Scientists have found a way to use mosquitoes as mobile vaccinating machines!
Mosquitoes are ranked as the world's most dangerous animal because the diseases they transmit, including malaria, dengue and yellow fever, kill several million people per year. But now scientists having turned the tables and are working on ways to reprogramme mosquitoes to convert them from agents of illness into low cost flying vaccines!
The work is based on the premise that when mosquitoes take a blood meal they first inject saliva, containing anticoagulants and immune-evading agents, around the blood vessel puncture site. This is what provokes the itchy inflammatory aftermath but is also responsible for transmitting infectious agents, which the mosquito regurgitates into the wound when it feeds.
But Shigeto Yoshida, from Jichi Medical University in Japan, reasoned that it ought to be possible to exploit this unpleasant aspect of the insect's behaviour in a beneficial way. They set about genetically modifying Anopheles mosquitoes to make them produce in their saliva a protein called SP15, which is critical to the spread of another major disease-causing parasite, called leishmania.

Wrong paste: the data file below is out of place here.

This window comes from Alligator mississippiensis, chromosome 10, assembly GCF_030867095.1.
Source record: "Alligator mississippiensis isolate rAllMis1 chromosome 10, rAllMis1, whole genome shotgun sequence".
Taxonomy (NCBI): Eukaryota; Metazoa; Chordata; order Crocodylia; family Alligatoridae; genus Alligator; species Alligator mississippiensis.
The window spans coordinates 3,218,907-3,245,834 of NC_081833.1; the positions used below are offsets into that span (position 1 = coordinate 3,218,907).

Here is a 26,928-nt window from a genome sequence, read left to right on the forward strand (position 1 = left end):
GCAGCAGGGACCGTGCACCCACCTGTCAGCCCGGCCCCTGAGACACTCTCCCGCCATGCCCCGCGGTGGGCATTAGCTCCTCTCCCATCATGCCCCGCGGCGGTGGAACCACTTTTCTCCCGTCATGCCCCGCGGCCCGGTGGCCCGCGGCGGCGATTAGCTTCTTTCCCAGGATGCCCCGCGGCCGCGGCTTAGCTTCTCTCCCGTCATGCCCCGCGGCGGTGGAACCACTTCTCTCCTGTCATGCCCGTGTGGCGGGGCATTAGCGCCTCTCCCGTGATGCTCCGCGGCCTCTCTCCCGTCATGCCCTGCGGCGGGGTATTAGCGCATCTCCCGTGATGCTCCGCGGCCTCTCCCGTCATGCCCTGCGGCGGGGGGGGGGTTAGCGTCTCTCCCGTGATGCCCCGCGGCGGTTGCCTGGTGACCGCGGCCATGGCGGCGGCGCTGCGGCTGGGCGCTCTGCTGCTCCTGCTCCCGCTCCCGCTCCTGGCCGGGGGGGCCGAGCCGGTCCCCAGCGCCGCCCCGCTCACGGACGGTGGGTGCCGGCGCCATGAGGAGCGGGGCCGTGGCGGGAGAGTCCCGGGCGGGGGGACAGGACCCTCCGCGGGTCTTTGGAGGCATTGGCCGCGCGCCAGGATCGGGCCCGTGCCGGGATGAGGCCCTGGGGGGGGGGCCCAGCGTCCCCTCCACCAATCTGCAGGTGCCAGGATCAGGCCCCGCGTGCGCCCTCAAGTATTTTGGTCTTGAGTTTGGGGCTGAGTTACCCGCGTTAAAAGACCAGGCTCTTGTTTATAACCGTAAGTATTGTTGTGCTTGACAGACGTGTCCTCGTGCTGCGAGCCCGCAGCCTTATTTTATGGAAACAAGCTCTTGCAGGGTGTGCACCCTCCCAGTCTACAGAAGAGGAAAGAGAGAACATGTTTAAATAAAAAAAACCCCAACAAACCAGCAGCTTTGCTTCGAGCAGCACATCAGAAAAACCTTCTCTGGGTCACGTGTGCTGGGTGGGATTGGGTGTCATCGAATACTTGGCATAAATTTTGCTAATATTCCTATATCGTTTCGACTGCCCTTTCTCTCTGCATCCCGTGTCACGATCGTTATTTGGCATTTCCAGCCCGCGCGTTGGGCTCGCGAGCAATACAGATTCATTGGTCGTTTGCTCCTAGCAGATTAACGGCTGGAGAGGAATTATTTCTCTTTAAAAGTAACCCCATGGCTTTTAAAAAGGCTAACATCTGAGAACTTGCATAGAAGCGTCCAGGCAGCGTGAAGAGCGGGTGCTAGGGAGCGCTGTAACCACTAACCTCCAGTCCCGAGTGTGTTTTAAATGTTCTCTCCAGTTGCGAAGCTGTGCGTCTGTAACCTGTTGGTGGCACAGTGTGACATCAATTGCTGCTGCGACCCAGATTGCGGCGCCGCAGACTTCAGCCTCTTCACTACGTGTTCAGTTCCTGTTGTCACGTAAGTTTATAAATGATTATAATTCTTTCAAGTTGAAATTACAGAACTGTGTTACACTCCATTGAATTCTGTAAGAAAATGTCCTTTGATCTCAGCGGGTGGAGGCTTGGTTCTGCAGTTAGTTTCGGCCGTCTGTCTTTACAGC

Mice bitten repeatedly by these modified mosquitoes, the team found, developed antibodies to SP15, which other researchers have shown can protect against leishmania transmission.
"Following bites, protective immune responses are induced, just like conventional vaccination but with no pain and no cost," says Yoshida. "What's more, continuous exposure to bites will maintain high levels of protective immunity, through natural boosting, for a lifetime."
Now the team are testing whether mosquito-vaccinated mice really can be protected from leishmania infection; the same SP15 protein has been successfully tested as an experimental vaccine previously so the odds are that it should work.
But whether this flying vaccinator technology will take off in general is another matter. Some may feel slightly stung, however, by the idea of a natural and uncontrolled vaccination system delivering unmetred drug dosages and boosters indiscriminately, a sentiment prempted by the scientists themselves in their paper, published in Insect Molecular Biology.
"The concept of a “flying vaccinator” transgenic mosquito is not likely to be a practicable method of disease control, because “flying vaccinator” is an unacceptable way to deliver vaccine without issues of dosage and informed consent against current vaccine programs. These difficulties are more complicated by the issues of public acceptance to release of transgenic mosquitoes."